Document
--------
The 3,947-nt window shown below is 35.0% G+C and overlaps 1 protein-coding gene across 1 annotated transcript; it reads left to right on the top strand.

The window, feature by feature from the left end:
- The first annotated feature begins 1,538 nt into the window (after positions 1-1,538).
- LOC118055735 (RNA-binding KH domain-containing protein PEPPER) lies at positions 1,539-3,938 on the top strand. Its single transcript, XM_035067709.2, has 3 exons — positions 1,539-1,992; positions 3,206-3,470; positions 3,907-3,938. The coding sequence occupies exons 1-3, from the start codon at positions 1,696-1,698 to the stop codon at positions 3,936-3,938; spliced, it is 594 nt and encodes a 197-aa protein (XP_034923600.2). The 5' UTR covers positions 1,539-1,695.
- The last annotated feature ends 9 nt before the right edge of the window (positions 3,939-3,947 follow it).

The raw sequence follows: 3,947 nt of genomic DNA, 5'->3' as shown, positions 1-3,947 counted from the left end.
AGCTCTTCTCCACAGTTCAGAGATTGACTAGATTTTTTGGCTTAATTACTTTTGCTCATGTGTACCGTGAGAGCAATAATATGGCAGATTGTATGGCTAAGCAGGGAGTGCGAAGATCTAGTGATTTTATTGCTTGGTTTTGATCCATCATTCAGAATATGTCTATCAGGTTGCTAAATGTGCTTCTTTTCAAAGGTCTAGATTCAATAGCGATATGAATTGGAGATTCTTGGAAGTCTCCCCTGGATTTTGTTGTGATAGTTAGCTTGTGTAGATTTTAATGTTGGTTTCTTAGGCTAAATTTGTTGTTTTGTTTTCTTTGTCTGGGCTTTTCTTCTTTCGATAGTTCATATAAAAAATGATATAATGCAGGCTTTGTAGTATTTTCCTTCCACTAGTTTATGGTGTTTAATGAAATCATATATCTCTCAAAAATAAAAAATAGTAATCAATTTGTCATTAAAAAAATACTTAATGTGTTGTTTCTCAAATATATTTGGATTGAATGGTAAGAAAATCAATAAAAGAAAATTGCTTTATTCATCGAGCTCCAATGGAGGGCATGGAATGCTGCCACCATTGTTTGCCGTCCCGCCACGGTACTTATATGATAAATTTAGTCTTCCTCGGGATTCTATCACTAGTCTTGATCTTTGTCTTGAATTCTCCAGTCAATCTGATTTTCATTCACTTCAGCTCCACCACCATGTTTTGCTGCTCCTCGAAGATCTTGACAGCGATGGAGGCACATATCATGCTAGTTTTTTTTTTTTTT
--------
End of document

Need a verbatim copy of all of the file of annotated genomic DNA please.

The 3,947-nt window shown below is 35.0% G+C and overlaps 1 protein-coding gene across 1 annotated transcript; it reads left to right on the top strand.

The window, feature by feature from the left end:
- The first annotated feature begins 1,538 nt into the window (after positions 1-1,538).
- LOC118055735 (RNA-binding KH domain-containing protein PEPPER) lies at positions 1,539-3,938 on the top strand. Its single transcript, XM_035067709.2, has 3 exons — positions 1,539-1,992; positions 3,206-3,470; positions 3,907-3,938. The coding sequence occupies exons 1-3, from the start codon at positions 1,696-1,698 to the stop codon at positions 3,936-3,938; spliced, it is 594 nt and encodes a 197-aa protein (XP_034923600.2). The 5' UTR covers positions 1,539-1,695.
- The last annotated feature ends 9 nt before the right edge of the window (positions 3,939-3,947 follow it).

The raw sequence follows: 3,947 nt of genomic DNA, 5'->3' as shown, positions 1-3,947 counted from the left end.
AGCTCTTCTCCACAGTTCAGAGATTGACTAGATTTTTTGGCTTAATTACTTTTGCTCATGTGTACCGTGAGAGCAATAATATGGCAGATTGTATGGCTAAGCAGGGAGTGCGAAGATCTAGTGATTTTATTGCTTGGTTTTGATCCATCATTCAGAATATGTCTATCAGGTTGCTAAATGTGCTTCTTTTCAAAGGTCTAGATTCAATAGCGATATGAATTGGAGATTCTTGGAAGTCTCCCCTGGATTTTGTTGTGATAGTTAGCTTGTGTAGATTTTAATGTTGGTTTCTTAGGCTAAATTTGTTGTTTTGTTTTCTTTGTCTGGGCTTTTCTTCTTTCGATAGTTCATATAAAAAATGATATAATGCAGGCTTTGTAGTATTTTCCTTCCACTAGTTTATGGTGTTTAATGAAATCATATATCTCTCAAAAATAAAAAATAGTAATCAATTTGTCATTAAAAAAATACTTAATGTGTTGTTTCTCAAATATATTTGGATTGAATGGTAAGAAAATCAATAAAAGAAAATTGCTTTATTCATCGAGCTCCAATGGAGGGCATGGAATGCTGCCACCATTGTTTGCCGTCCCGCCACGGTACTTATATGATAAATTTAGTCTTCCTCGGGATTCTATCACTAGTCTTGATCTTTGTCTTGAATTCTCCAGTCAATCTGATTTTCATTCACTTCAGCTCCACCACCATGTTTTGCTGCTCCTCGAAGATCTTGACAGCGATGGAGGCACATATCATGCTAGTTTTTTTTTTTTTT